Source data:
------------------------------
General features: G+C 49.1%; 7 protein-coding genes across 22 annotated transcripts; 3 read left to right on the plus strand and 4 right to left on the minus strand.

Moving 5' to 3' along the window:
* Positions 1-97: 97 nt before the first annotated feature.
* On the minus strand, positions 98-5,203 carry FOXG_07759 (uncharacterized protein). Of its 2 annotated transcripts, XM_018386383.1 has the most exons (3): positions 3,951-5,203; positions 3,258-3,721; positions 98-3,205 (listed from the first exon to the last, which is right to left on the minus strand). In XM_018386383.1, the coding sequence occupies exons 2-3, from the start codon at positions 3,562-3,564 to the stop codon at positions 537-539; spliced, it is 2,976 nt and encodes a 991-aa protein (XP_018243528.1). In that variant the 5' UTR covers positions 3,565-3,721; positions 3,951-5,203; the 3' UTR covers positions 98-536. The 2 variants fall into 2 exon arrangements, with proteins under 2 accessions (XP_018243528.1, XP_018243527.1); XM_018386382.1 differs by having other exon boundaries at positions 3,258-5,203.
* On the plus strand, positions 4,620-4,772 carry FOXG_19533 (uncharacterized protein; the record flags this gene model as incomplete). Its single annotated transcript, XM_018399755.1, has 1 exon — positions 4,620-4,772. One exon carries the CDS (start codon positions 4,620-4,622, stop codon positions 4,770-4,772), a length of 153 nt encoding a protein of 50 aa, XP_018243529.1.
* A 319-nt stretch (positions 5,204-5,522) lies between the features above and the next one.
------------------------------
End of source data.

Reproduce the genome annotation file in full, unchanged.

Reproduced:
General features: G+C 49.1%; 7 protein-coding genes across 22 annotated transcripts; 3 read left to right on the plus strand and 4 right to left on the minus strand.

Moving 5' to 3' along the window:
* Positions 1-97: 97 nt before the first annotated feature.
* On the minus strand, positions 98-5,203 carry FOXG_07759 (uncharacterized protein). Of its 2 annotated transcripts, XM_018386383.1 has the most exons (3): positions 3,951-5,203; positions 3,258-3,721; positions 98-3,205 (listed from the first exon to the last, which is right to left on the minus strand). In XM_018386383.1, the coding sequence occupies exons 2-3, from the start codon at positions 3,562-3,564 to the stop codon at positions 537-539; spliced, it is 2,976 nt and encodes a 991-aa protein (XP_018243528.1). In that variant the 5' UTR covers positions 3,565-3,721; positions 3,951-5,203; the 3' UTR covers positions 98-536. The 2 variants fall into 2 exon arrangements, with proteins under 2 accessions (XP_018243528.1, XP_018243527.1); XM_018386382.1 differs by having other exon boundaries at positions 3,258-5,203.
* On the plus strand, positions 4,620-4,772 carry FOXG_19533 (uncharacterized protein; the record flags this gene model as incomplete). Its single annotated transcript, XM_018399755.1, has 1 exon — positions 4,620-4,772. One exon carries the CDS (start codon positions 4,620-4,622, stop codon positions 4,770-4,772), a length of 153 nt encoding a protein of 50 aa, XP_018243529.1.
* A 319-nt stretch (positions 5,204-5,522) lies between the features above and the next one.